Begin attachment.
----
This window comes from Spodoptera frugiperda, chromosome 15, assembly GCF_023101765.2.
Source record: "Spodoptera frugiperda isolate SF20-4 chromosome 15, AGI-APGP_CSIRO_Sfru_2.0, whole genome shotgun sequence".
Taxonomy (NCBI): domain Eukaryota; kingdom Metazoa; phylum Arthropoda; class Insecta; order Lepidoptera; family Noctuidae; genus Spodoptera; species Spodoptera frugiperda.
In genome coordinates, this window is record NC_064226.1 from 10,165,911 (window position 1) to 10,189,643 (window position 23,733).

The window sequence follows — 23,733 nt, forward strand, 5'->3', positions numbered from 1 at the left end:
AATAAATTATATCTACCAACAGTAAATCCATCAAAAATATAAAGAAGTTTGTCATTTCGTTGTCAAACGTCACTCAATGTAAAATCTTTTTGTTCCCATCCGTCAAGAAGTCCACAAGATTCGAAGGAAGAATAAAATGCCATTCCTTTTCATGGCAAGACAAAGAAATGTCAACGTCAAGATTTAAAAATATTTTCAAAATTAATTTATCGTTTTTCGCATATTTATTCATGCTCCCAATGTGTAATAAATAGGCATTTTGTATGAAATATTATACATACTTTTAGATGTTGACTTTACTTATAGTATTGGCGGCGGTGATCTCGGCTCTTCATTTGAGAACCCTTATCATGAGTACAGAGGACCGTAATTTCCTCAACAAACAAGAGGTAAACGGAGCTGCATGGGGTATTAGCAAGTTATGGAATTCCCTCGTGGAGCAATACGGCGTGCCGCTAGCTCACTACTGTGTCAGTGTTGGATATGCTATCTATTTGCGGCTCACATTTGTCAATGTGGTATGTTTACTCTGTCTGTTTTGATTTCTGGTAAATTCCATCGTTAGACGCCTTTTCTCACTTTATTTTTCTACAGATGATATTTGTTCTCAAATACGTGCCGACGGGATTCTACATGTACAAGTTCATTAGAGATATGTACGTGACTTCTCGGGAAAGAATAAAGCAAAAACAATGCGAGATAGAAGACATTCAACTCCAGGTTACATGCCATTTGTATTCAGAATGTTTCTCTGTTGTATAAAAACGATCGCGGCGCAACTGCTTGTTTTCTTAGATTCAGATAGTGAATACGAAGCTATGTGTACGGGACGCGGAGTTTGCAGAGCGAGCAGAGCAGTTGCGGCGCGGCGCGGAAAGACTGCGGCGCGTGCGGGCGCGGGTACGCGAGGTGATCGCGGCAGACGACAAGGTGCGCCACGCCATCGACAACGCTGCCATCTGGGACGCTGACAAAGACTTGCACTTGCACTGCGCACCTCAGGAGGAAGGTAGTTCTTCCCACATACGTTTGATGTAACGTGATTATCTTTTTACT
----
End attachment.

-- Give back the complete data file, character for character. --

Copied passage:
This window comes from Spodoptera frugiperda, chromosome 15, assembly GCF_023101765.2.
Source record: "Spodoptera frugiperda isolate SF20-4 chromosome 15, AGI-APGP_CSIRO_Sfru_2.0, whole genome shotgun sequence".
Taxonomy (NCBI): domain Eukaryota; kingdom Metazoa; phylum Arthropoda; class Insecta; order Lepidoptera; family Noctuidae; genus Spodoptera; species Spodoptera frugiperda.
In genome coordinates, this window is record NC_064226.1 from 10,165,911 (window position 1) to 10,189,643 (window position 23,733).

The window sequence follows — 23,733 nt, forward strand, 5'->3', positions numbered from 1 at the left end:
AATAAATTATATCTACCAACAGTAAATCCATCAAAAATATAAAGAAGTTTGTCATTTCGTTGTCAAACGTCACTCAATGTAAAATCTTTTTGTTCCCATCCGTCAAGAAGTCCACAAGATTCGAAGGAAGAATAAAATGCCATTCCTTTTCATGGCAAGACAAAGAAATGTCAACGTCAAGATTTAAAAATATTTTCAAAATTAATTTATCGTTTTTCGCATATTTATTCATGCTCCCAATGTGTAATAAATAGGCATTTTGTATGAAATATTATACATACTTTTAGATGTTGACTTTACTTATAGTATTGGCGGCGGTGATCTCGGCTCTTCATTTGAGAACCCTTATCATGAGTACAGAGGACCGTAATTTCCTCAACAAACAAGAGGTAAACGGAGCTGCATGGGGTATTAGCAAGTTATGGAATTCCCTCGTGGAGCAATACGGCGTGCCGCTAGCTCACTACTGTGTCAGTGTTGGATATGCTATCTATTTGCGGCTCACATTTGTCAATGTGGTATGTTTACTCTGTCTGTTTTGATTTCTGGTAAATTCCATCGTTAGACGCCTTTTCTCACTTTATTTTTCTACAGATGATATTTGTTCTCAAATACGTGCCGACGGGATTCTACATGTACAAGTTCATTAGAGATATGTACGTGACTTCTCGGGAAAGAATAAAGCAAAAACAATGCGAGATAGAAGACATTCAACTCCAGGTTACATGCCATTTGTATTCAGAATGTTTCTCTGTTGTATAAAAACGATCGCGGCGCAACTGCTTGTTTTCTTAGATTCAGATAGTGAATACGAAGCTATGTGTACGGGACGCGGAGTTTGCAGAGCGAGCAGAGCAGTTGCGGCGCGGCGCGGAAAGACTGCGGCGCGTGCGGGCGCGGGTACGCGAGGTGATCGCGGCAGACGACAAGGTGCGCCACGCCATCGACAACGCTGCCATCTGGGACGCTGACAAAGACTTGCACTTGCACTGCGCACCTCAGGAGGAAGGTAGTTCTTCCCACATACGTTTGATGTAACGTGATTATCTTTTTACT